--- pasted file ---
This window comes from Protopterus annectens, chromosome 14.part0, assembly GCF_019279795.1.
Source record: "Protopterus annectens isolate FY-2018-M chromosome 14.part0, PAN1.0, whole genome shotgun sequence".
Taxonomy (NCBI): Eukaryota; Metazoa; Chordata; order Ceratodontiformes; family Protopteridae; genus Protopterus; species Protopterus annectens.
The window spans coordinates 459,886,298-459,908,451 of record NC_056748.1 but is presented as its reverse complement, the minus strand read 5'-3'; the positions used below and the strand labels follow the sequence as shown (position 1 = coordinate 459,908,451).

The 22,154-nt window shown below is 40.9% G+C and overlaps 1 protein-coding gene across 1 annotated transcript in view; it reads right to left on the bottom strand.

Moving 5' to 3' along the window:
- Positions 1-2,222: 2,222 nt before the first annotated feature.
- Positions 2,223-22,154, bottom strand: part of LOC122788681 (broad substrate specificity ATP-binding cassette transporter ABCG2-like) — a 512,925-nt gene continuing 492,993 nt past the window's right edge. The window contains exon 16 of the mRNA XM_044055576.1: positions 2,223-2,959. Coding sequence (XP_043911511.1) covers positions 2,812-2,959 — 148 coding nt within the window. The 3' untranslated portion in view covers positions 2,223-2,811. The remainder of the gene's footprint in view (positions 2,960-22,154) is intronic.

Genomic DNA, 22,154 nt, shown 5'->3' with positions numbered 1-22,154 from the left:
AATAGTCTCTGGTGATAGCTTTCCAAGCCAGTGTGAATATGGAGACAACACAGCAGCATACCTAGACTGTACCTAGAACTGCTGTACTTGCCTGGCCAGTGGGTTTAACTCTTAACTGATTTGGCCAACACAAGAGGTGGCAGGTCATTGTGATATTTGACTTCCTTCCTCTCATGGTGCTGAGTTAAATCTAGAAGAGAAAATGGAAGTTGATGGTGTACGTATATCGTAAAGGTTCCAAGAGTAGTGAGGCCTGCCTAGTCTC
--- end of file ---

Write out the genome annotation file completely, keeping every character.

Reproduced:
This window comes from Protopterus annectens, chromosome 14.part0, assembly GCF_019279795.1.
Source record: "Protopterus annectens isolate FY-2018-M chromosome 14.part0, PAN1.0, whole genome shotgun sequence".
Taxonomy (NCBI): Eukaryota; Metazoa; Chordata; order Ceratodontiformes; family Protopteridae; genus Protopterus; species Protopterus annectens.
The window spans coordinates 459,886,298-459,908,451 of record NC_056748.1 but is presented as its reverse complement, the minus strand read 5'-3'; the positions used below and the strand labels follow the sequence as shown (position 1 = coordinate 459,908,451).

The 22,154-nt window shown below is 40.9% G+C and overlaps 1 protein-coding gene across 1 annotated transcript in view; it reads right to left on the bottom strand.

Moving 5' to 3' along the window:
- Positions 1-2,222: 2,222 nt before the first annotated feature.
- Positions 2,223-22,154, bottom strand: part of LOC122788681 (broad substrate specificity ATP-binding cassette transporter ABCG2-like) — a 512,925-nt gene continuing 492,993 nt past the window's right edge. The window contains exon 16 of the mRNA XM_044055576.1: positions 2,223-2,959. Coding sequence (XP_043911511.1) covers positions 2,812-2,959 — 148 coding nt within the window. The 3' untranslated portion in view covers positions 2,223-2,811. The remainder of the gene's footprint in view (positions 2,960-22,154) is intronic.

Genomic DNA, 22,154 nt, shown 5'->3' with positions numbered 1-22,154 from the left:
AATAGTCTCTGGTGATAGCTTTCCAAGCCAGTGTGAATATGGAGACAACACAGCAGCATACCTAGACTGTACCTAGAACTGCTGTACTTGCCTGGCCAGTGGGTTTAACTCTTAACTGATTTGGCCAACACAAGAGGTGGCAGGTCATTGTGATATTTGACTTCCTTCCTCTCATGGTGCTGAGTTAAATCTAGAAGAGAAAATGGAAGTTGATGGTGTACGTATATCGTAAAGGTTCCAAGAGTAGTGAGGCCTGCCTAGTCTC